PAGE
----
To this end, the corporation has awarded a contract worth about $50 million to Italy’s Maire Tecnimont to carry out checks and equipment inspections of Port Harcourt refinery.
The Port Harcourt refinery overhaul is supposed to be followed by the Warri and Kaduna refineries, according to a Reuters report. The Minister of State for Petroleum, Dr. Ibe Kachikwu hinted recently that the federal government would raise $1.2 billion to upgrade the four refineries as it plans to end reliance on petrol imports this year.
Between 2013 and 2017, Nigeria spent $36.371billion on the importation of petroleum products, according to data from the Central Bank of Nigeria (CBN). Also, Kachikwu had in 2017, disclosed that Nigeria allocated an average of $28 billion of her foreign exchange earnings yearly to import about 92 percent of the petrol consumed locally.
Kachikwu had also put the country’s daily petrol consumption then, at 66 million liters.
However, a recent report from the National Bureau of Statistics (NBS) showed that a whopping N2.289 trillion was expended in 2018 alone on the importation of refined petrol.
According to the report, a total of N802.4 billion worth of petrol was imported in the first quarter of the year, N744.28 billion in the second quarter and N742.82 billion in the third quarter of 2018.
Nigeria’s four refineries located in Port Harcourt (two), Warri and Kaduna, with a combined installed capacity to refine 445,000 barrels of crude per day, have been comatose because top oil industry officials divert huge funds earmarked for their routine comprehensive turnaround maintenance (TAM).
Apparently, contrary to repeated claims by the NNPC that the refineries undergo routine Turn Around Maintenance (TAM), the four refineries have not undergone comprehensive repairs in the last 18 years or more as contracts awarded by successive governments were either abandoned halfway or not executed at all.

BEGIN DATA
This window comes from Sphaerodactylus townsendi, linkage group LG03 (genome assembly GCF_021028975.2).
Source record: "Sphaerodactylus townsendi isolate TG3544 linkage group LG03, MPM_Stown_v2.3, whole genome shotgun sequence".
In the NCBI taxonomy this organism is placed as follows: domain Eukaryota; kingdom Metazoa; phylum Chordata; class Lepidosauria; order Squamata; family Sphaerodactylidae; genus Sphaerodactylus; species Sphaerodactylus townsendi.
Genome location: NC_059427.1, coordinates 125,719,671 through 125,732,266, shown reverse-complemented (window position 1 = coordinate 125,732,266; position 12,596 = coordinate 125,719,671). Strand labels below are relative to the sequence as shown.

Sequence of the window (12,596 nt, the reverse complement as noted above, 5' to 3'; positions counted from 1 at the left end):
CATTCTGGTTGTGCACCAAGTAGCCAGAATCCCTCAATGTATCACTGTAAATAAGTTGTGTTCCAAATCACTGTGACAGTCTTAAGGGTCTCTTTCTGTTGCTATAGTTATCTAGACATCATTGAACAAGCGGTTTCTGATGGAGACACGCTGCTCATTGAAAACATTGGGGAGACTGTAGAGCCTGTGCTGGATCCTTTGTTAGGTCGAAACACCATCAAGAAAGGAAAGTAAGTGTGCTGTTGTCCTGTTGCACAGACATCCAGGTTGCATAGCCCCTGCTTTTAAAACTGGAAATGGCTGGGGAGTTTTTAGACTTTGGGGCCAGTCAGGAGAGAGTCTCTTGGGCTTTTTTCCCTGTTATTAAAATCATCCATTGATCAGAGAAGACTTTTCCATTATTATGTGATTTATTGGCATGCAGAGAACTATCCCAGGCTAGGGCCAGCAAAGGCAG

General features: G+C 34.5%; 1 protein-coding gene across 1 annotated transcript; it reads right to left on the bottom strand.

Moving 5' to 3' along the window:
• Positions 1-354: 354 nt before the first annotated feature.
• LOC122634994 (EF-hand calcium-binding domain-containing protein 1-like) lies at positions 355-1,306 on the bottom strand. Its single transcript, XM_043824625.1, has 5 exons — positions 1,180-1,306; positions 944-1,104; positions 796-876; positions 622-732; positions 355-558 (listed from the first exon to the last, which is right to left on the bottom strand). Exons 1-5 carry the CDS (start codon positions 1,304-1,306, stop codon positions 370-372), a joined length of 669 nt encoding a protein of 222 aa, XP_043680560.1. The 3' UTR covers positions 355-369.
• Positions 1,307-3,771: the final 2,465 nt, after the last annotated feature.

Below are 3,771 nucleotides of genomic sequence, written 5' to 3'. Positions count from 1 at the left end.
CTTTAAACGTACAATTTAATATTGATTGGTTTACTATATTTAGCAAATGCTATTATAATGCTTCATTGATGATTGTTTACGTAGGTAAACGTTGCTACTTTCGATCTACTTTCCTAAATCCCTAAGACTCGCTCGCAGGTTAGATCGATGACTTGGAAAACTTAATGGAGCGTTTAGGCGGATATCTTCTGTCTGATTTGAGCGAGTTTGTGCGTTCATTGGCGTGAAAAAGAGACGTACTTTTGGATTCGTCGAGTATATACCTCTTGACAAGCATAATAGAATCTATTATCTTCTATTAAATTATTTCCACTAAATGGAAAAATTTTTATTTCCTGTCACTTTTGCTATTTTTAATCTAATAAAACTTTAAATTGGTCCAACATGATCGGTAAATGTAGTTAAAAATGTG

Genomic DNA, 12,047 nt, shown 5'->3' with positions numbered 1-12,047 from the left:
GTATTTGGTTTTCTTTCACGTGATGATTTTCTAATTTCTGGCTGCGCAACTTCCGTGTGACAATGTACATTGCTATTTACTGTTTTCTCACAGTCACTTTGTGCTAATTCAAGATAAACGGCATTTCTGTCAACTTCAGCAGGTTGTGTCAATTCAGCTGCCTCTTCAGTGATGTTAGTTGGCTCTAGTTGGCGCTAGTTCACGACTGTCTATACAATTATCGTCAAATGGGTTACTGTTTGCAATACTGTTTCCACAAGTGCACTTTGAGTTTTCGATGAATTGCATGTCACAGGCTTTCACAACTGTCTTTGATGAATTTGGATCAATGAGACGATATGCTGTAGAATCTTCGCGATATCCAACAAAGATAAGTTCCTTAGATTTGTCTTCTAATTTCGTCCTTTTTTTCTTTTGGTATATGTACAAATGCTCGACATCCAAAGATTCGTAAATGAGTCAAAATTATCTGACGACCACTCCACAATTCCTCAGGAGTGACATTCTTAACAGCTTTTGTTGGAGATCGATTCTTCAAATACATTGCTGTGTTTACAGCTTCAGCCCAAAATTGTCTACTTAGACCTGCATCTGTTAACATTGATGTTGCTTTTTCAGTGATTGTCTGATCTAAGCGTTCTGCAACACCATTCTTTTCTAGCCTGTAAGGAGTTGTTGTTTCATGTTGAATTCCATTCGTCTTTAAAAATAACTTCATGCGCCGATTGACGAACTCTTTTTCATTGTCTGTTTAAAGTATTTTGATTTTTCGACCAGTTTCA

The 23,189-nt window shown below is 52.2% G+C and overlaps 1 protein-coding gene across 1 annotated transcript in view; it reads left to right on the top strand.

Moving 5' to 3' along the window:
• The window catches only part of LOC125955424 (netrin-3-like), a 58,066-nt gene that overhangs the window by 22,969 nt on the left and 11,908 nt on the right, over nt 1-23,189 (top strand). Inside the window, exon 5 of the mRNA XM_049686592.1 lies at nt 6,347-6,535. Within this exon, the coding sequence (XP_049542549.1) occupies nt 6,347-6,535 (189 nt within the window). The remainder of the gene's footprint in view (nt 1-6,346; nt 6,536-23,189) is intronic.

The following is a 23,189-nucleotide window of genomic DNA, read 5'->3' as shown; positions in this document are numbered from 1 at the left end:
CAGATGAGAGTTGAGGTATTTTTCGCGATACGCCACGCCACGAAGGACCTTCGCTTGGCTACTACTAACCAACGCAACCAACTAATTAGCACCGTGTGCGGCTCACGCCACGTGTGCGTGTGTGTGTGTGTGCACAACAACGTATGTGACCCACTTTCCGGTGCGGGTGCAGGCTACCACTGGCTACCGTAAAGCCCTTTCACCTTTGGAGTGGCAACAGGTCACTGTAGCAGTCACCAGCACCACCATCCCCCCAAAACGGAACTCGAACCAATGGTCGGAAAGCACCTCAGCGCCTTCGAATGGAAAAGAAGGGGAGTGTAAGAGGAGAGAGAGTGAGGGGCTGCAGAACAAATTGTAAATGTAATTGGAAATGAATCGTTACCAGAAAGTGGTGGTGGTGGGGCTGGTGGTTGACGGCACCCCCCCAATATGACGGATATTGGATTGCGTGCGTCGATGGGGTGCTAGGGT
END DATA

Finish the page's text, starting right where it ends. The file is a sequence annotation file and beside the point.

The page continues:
The NNPC confirmed this when it hinted last Thursday, March 21st, 2019, that the planned overhaul of the 210,000 barrels per day (bpd) Port Harcourt refinery would be the first since the last revamp was carried out 19 years ago.
According to the corporation, Nigeria’s effort to ensure local sufficiency in refined petroleum products would be bolstered by the first phase of the rehabilitation of the Port Harcourt Refinery complex.
The corporation has been in talks with different consortiums to revamp its dilapidated refineries and has considered paying for the work via offtake of refined products rather than cash.
NNPC said it would use its own cash to pay for the work and then raise debt. The Port Harcourt overhaul would be followed by the Warri refinery, which is also in the Niger Delta, and the refinery at Kaduna in the northwest of the country.
At the end of the first phase, the Port Harcourt refinery should reach 60 percent capacity utilization, increasing to a minimum of 90 percent, NNPC said, adding that Italy’s Eni would act as an adviser.
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